Talk:The Oticon Case: the Spaghetti organisation
Anna: I like the case you have chosen, however, it is a bit more related to change management, so it is good that you already have planned to relate it to portfolio/program management by focusing on the lessons to be learned for managing programs/portfolios/projects.
Reviewer 2: DanielKrogh
- The article follows a clear structure as descried in Article Type 2 formulation.
- There are a few mistakes in the text such as “didn’t” where the correct way is did not. Further a few references was not made where the author had attentions to do so.
I tried to solve all the mistakes I found. Moreover, I added the missed references
- The figures illustrates the main points in the article.
- The figures is easy to understand, but I may be biased since I have had change management, which is where the figures are derived.
- All the figures are mentioned in the text.
- The figures has no references.
I added the references to the figures
- There is used wiki-references and there is a fine number of references, but could be used some more in the introduction phase.
Content aspects I added some more that I considered relevant.
- The article may well turn to a practitioner, since the specific case can be a good inspiration to an organization, which has organizational problems at any kind.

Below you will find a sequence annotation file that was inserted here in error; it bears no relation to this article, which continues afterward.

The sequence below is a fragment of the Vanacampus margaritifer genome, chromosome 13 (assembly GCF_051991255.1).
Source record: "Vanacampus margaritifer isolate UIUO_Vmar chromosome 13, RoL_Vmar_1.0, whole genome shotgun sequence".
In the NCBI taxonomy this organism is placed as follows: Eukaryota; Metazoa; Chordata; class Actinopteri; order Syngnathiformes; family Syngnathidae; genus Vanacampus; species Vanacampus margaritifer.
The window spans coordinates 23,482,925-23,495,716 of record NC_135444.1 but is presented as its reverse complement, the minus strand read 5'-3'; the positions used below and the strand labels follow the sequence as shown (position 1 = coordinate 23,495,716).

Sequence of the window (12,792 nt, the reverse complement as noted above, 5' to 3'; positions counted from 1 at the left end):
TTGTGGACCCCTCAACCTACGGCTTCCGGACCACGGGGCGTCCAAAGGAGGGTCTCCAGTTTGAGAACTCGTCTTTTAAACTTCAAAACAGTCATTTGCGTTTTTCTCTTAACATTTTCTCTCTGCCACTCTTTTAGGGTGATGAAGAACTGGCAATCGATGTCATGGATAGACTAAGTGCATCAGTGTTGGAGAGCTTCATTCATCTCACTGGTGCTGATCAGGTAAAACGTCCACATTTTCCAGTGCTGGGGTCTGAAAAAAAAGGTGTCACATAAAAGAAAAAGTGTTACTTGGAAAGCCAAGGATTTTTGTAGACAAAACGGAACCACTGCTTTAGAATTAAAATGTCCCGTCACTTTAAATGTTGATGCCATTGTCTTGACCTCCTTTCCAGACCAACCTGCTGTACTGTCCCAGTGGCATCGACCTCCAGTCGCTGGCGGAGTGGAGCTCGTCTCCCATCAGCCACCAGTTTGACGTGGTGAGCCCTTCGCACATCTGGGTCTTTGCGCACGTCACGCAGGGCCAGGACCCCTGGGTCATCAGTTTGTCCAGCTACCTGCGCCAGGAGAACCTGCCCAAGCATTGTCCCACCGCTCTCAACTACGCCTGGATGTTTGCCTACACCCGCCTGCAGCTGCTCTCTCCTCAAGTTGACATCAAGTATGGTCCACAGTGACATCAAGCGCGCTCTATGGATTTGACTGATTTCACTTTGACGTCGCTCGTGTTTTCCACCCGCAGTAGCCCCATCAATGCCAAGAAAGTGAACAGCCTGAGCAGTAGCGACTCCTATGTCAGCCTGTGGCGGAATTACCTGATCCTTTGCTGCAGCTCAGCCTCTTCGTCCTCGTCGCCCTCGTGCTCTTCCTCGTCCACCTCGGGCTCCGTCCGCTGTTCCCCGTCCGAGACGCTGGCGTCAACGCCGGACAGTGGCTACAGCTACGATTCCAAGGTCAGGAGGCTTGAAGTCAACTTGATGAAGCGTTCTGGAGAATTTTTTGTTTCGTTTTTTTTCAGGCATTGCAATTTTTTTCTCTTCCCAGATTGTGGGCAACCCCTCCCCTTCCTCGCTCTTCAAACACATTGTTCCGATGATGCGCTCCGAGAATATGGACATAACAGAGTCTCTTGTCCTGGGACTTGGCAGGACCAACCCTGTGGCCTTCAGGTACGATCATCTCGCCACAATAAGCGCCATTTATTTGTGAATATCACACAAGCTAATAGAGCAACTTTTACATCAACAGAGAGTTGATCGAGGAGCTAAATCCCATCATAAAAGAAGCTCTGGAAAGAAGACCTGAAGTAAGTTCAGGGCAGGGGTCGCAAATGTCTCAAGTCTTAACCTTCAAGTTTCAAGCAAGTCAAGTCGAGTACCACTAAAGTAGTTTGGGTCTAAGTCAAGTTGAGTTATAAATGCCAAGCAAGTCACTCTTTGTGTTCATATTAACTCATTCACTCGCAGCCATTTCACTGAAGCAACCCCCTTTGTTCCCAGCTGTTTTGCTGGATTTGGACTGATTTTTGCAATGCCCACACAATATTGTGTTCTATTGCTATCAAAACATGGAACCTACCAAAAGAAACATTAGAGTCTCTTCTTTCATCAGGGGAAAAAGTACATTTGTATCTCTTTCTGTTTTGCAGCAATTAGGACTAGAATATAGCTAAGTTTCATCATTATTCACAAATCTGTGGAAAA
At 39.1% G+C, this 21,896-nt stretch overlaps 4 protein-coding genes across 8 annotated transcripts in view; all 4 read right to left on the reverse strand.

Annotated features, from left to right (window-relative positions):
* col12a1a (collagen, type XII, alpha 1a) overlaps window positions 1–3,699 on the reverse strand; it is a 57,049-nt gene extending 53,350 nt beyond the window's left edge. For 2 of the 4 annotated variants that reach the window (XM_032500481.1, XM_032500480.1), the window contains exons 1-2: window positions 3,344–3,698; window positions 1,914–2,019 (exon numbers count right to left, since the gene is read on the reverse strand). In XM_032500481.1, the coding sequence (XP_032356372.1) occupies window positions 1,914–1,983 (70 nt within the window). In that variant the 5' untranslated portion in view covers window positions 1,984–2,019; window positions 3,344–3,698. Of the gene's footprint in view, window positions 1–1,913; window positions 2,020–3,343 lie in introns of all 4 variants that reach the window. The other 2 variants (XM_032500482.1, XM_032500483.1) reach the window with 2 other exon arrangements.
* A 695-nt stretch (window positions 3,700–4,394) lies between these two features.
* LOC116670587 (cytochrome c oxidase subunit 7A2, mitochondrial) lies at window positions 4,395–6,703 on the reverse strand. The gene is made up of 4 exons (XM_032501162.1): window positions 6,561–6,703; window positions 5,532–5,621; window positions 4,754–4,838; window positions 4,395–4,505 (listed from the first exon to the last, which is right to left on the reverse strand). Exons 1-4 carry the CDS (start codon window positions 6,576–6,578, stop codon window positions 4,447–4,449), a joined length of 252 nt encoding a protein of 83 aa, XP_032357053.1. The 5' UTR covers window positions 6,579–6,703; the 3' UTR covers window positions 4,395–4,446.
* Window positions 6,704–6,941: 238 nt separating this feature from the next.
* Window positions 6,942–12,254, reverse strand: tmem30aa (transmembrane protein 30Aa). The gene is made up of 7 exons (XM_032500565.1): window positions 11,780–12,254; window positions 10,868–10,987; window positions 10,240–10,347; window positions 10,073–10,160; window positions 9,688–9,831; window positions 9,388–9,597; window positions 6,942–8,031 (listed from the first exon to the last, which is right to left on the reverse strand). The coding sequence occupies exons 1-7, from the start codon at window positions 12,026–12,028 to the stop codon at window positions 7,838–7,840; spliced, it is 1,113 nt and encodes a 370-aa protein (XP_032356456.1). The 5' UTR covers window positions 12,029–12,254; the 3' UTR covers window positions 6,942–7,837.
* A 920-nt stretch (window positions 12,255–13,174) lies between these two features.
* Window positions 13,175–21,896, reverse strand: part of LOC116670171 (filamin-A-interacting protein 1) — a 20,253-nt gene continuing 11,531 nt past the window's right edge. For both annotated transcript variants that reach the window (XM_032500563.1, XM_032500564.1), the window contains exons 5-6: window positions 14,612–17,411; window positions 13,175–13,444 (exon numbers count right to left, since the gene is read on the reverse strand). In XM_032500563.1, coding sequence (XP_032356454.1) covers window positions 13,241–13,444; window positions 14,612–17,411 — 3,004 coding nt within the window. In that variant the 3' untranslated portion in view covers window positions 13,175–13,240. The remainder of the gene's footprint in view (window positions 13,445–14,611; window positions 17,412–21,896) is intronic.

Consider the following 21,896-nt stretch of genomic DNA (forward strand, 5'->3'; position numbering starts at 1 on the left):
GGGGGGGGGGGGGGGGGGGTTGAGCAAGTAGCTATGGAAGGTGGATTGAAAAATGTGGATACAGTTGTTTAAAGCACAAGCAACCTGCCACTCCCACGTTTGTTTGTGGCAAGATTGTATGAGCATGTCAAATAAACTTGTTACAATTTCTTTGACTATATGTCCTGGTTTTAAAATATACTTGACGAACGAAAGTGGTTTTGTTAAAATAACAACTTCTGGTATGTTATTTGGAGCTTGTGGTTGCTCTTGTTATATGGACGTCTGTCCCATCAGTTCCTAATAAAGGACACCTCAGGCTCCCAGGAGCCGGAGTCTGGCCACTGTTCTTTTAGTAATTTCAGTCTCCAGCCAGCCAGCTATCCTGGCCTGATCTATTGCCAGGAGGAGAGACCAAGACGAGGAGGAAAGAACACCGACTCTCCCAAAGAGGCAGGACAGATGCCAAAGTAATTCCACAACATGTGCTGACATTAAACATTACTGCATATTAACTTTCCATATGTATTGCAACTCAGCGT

- The article relates to program management, which is relevant for the topic.
- The length is as expected.
- The flow in the article is well executed and has a logical structure.
- To high degree, I think the quality of the material is acceptable.
- There is made an annotated bibliography.
- The article has no hyperlinks and therefore no references to relevant pages.
I added hyperlinks to the references that can be found on internet.
- The author did not make me think there could be a complication with plagiarism.
Personally I have the pleasure to read this article and it is very close be finished in my opinion. If you correct the things I pointed out, I think you have a solid article. Thanks :)
Reviewer 1: s140767
- The article’s structure is well defined and meets “case study” requirements.
- For me, the writing style seems confusing due to its slight incoherency, for example in the “Stakeholder management chapter”.
I changed it a bit in order not to create confusion. But the topic is difficult to simplify..."
- Figures are clear enough, but I would suggest adding some illustrations relating to the change management within the case study.
I would have liked to, but I dind't have more space. Although interesting, I didn't think it was really necessary to understand the case."
- There are a few grammatical mistakes, for example: interlaced verbs in present/past tense; replace some informal phrases to academic ones (basically, didn’t, figure out...)
I tried to solve all the mistakes related with interlaced verbs in present/past tense. Also, the ones related with informal phrases..
- Some references have to be added as it is suggested in the paper and fixed where the code is incorrect.
I added the references